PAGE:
Update 13 September 2018 7:45pm

The RACGP has a news report confirming the impending closure of the clinic

GP-run school clinic to close due to teens’ data privacy fears


This comment was posted to David More’ blog on 7 September 2018


(Blog comment attached, below)

It would seem that at least one GP believes an opt-out MyHR could kill young people.

Dr Bob Walker’s front-line, point-of-care experience should trump any of the spin and rhetoric coming from the likes of the government, AMA and RACGP.

If there is even the slightest risk an opt-out MyHR could kill young people, the move to opt-out should not proceed. Dr Bob’s experience strongly suggests that there is more than a slight risk, especially if taken across all students in Australia.

The problem the government now has is this:

If Dr Bob’s clinic closes there is a risk some students might die.

If Dr Bob’s clinic doesn’t close there is a risk some students might die.

This is only one GP’s experience, there may well be other similar scenarios involving young people and there may be other communities also at risk. There has never been any analysis of the uses of the system or the negative consequences of the type identified by Dr Bob.

The PCEHR/My Health Record has always been a technology solution to a vague problem summarised as: Health Data is good, more Health Data accessed by more people is better. This is naive, simplistic and totally wrong.

The Dep Health/NEHTA/ADHA/ really haven’t thought this thing through. Even with opt-in, there is still a risk of harm.

Stopping the opt-out process is the only short term option.

The only longer term option is for a proper review of the system, its objectives, risks, implementation, impact on Australian health care, value, projected costs over the next 100 years and alternative approaches should be conducted by a body independent of the ADHA, the Department of Health, or any other participant with a vested interest in its outcome.

The only sensible outcome of such a review is likely to be to abandon the system.

The blog posting:

Dr Bob Walker said…

“Hi, my name is Dr Bob Walker and I am a GP working in Lindisfarne, Tasmania but I also run student clinics in our local Y11/Y12 State Co-Ed College. Over the last 10 years these Clinics have been highly successful and we have had thousands of consultations providing non judgmental, evidence based advice in strictly confidential surroundings.

Our Clinics are easy access/drop in and all students are bulk billed. The local path lab provide bulk billed tests and we record and prescribe using our practice software. In this time we have clearly dropped the pregnancy rate, significantly limited the spread of sexually transmitted diseases (STDs) and done a lot of good mental health work. Not one of the students who have engaged with us in this time have taken their lives.

However, the arrival of My health Record (MHR)is a total disaster as our Clinics will be a lot harder to run. After a lot of soul searching we plan to close our Clinics on 15 November – a very backward step for youth health.

About 15% of our young patients have a MHR, presumably enrolled by their parents and almost all without their knowledge. These students are really distressed by having a MHR and now worry about their confidentiality. If we do not tick a box on our path referrals to avoid results going onto their MHR, parents and others can see the results of STD and HIV screens. If a pharmacist slips up and fails to block a dispensing activity, scripts for contraceptives and medications for STDs are also visible. All Medicare items numbers including the names and locations of doctors, all path results and all scripts appear on these records up to the age of 14yrs. Medicare limits these flows between 14 and 18yrs unless we slip up as mentioned.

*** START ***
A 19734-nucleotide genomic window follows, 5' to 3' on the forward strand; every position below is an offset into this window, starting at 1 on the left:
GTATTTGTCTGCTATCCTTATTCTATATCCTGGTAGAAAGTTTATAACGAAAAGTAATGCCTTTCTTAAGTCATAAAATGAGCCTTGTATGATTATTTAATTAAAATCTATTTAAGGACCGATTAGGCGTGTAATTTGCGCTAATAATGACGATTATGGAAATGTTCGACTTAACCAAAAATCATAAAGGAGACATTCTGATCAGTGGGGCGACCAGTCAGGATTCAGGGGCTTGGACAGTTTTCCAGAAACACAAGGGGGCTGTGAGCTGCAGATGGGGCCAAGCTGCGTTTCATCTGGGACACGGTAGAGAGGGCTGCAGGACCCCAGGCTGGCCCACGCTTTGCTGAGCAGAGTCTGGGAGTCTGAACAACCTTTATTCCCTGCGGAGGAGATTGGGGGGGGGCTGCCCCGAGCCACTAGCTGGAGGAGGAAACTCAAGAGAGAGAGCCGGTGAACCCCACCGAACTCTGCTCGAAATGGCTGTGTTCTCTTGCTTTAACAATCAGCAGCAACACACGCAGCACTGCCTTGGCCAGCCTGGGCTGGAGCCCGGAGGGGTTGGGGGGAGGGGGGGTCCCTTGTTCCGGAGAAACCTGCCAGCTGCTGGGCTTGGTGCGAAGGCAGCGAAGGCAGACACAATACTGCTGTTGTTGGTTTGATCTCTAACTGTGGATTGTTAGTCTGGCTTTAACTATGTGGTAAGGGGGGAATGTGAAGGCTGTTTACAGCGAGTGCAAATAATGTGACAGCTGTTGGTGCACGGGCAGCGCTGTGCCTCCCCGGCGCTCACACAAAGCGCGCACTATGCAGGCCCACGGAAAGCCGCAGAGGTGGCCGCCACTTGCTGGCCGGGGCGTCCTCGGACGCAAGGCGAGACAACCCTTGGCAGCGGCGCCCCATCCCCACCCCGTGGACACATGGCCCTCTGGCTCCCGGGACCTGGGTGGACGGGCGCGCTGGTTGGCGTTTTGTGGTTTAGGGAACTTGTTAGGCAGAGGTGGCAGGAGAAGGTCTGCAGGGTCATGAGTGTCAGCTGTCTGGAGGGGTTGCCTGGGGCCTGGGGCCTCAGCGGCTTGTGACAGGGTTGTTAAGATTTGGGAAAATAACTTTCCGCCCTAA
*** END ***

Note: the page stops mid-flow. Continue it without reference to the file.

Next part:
However, Health Summaries, with explosive diagnoses can be uploaded by hurried/unthinking providers for all age groups. After 18yrs, all new data uploads is clearly visible to home viewers. The ADHA proudly states that young people can take over their records and limit access but this is easier said than done and our students (and quite tech savvy ones, too) have found this quite difficult. Also, parents can put pressure on their teens to open up a private record and if they do not comply, suspicions and arguments arise. As doctors we have all had cases where a young person would have been seriously injured, made homeless or possibly suicided had details of their medical record been seen by others. Doctors will now become targets even though we are treating mature minors and only working in their best interest and safety. I am saddened by the lack of consultation by the ADHA with us youth health workers.

The support of MHR from the AMA and the Royal Australian College of GPs is not based on a sound knowledge of how young people interact with our health system. As a GP, I can see the benefit of a well maintained, up to date and accurate MHR for older people and other patients with complex health conditions, multiple medications, serious allergies, drug addictions and complex psychiatric illnesses. However the risks to young people far outweigh the advantages of the current ‘Opt Out’ System. There has to be a better way and I hope the forthcoming Senate Enquiry will recommend a modified ‘Opt In’ system and spare our young people from what is now a cruel cyber threat to their wellbeing.

If anyone reading this can influence Government policy at this critical time, your action will be much appreciated by young Australians.”

Other stories on this topic

  1. Freezing out the folks: default My Health Record settings don’t protect teens’ privacy The Conversation
  2. Default MHR settings don’t protect teens’ privacy The Medical Republic
  3. My Health Record undermines teens’ right to medical privacy, critics fear ABC Science
  4. Mums hiding from violent exes fear they’ll be found via My Health Record Kidspot